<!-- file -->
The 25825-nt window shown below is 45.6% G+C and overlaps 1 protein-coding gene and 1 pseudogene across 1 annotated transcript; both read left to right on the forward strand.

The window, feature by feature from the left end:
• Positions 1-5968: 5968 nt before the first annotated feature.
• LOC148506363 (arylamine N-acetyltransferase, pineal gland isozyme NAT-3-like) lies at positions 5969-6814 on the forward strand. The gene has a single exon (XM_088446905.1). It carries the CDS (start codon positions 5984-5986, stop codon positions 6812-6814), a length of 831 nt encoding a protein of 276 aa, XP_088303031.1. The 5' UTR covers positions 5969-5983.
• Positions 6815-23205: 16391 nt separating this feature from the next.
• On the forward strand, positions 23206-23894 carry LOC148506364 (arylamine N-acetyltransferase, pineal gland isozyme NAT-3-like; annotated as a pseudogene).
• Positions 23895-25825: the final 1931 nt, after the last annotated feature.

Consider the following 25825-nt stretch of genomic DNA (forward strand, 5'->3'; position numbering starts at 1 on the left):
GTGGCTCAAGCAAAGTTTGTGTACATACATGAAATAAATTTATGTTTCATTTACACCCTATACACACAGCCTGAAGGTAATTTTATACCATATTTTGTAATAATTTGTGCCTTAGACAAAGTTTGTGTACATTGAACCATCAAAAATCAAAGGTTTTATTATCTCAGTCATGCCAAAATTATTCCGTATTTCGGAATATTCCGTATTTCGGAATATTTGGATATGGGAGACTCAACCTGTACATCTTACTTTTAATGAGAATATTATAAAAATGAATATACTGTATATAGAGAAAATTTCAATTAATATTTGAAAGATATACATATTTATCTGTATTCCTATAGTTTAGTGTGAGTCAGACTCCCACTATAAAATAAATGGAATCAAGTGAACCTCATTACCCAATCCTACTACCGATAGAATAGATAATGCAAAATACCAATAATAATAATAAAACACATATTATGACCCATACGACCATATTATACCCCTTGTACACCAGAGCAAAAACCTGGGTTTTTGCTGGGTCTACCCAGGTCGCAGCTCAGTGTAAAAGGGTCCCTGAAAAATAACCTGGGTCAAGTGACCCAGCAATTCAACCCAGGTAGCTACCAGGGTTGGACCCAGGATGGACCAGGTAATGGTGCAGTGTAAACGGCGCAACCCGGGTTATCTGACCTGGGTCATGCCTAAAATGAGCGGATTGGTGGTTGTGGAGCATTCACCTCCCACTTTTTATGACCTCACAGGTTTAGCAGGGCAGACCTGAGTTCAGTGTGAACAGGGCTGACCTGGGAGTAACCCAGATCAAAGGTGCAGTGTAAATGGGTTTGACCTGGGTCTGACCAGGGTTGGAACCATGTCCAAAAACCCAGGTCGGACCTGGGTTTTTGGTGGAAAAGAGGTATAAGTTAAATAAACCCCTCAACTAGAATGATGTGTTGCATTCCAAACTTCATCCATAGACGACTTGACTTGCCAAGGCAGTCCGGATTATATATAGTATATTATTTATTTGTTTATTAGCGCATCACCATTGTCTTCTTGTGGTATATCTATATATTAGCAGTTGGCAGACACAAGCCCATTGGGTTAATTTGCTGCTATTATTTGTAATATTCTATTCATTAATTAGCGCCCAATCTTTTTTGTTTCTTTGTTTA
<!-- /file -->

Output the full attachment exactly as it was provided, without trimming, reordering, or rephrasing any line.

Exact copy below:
The 25825-nt window shown below is 45.6% G+C and overlaps 1 protein-coding gene and 1 pseudogene across 1 annotated transcript; both read left to right on the forward strand.

The window, feature by feature from the left end:
• Positions 1-5968: 5968 nt before the first annotated feature.
• LOC148506363 (arylamine N-acetyltransferase, pineal gland isozyme NAT-3-like) lies at positions 5969-6814 on the forward strand. The gene has a single exon (XM_088446905.1). It carries the CDS (start codon positions 5984-5986, stop codon positions 6812-6814), a length of 831 nt encoding a protein of 276 aa, XP_088303031.1. The 5' UTR covers positions 5969-5983.
• Positions 6815-23205: 16391 nt separating this feature from the next.
• On the forward strand, positions 23206-23894 carry LOC148506364 (arylamine N-acetyltransferase, pineal gland isozyme NAT-3-like; annotated as a pseudogene).
• Positions 23895-25825: the final 1931 nt, after the last annotated feature.

Consider the following 25825-nt stretch of genomic DNA (forward strand, 5'->3'; position numbering starts at 1 on the left):
GTGGCTCAAGCAAAGTTTGTGTACATACATGAAATAAATTTATGTTTCATTTACACCCTATACACACAGCCTGAAGGTAATTTTATACCATATTTTGTAATAATTTGTGCCTTAGACAAAGTTTGTGTACATTGAACCATCAAAAATCAAAGGTTTTATTATCTCAGTCATGCCAAAATTATTCCGTATTTCGGAATATTCCGTATTTCGGAATATTTGGATATGGGAGACTCAACCTGTACATCTTACTTTTAATGAGAATATTATAAAAATGAATATACTGTATATAGAGAAAATTTCAATTAATATTTGAAAGATATACATATTTATCTGTATTCCTATAGTTTAGTGTGAGTCAGACTCCCACTATAAAATAAATGGAATCAAGTGAACCTCATTACCCAATCCTACTACCGATAGAATAGATAATGCAAAATACCAATAATAATAATAAAACACATATTATGACCCATACGACCATATTATACCCCTTGTACACCAGAGCAAAAACCTGGGTTTTTGCTGGGTCTACCCAGGTCGCAGCTCAGTGTAAAAGGGTCCCTGAAAAATAACCTGGGTCAAGTGACCCAGCAATTCAACCCAGGTAGCTACCAGGGTTGGACCCAGGATGGACCAGGTAATGGTGCAGTGTAAACGGCGCAACCCGGGTTATCTGACCTGGGTCATGCCTAAAATGAGCGGATTGGTGGTTGTGGAGCATTCACCTCCCACTTTTTATGACCTCACAGGTTTAGCAGGGCAGACCTGAGTTCAGTGTGAACAGGGCTGACCTGGGAGTAACCCAGATCAAAGGTGCAGTGTAAATGGGTTTGACCTGGGTCTGACCAGGGTTGGAACCATGTCCAAAAACCCAGGTCGGACCTGGGTTTTTGGTGGAAAAGAGGTATAAGTTAAATAAACCCCTCAACTAGAATGATGTGTTGCATTCCAAACTTCATCCATAGACGACTTGACTTGCCAAGGCAGTCCGGATTATATATAGTATATTATTTATTTGTTTATTAGCGCATCACCATTGTCTTCTTGTGGTATATCTATATATTAGCAGTTGGCAGACACAAGCCCATTGGGTTAATTTGCTGCTATTATTTGTAATATTCTATTCATTAATTAGCGCCCAATCTTTTTTGTTTCTTTGTTTA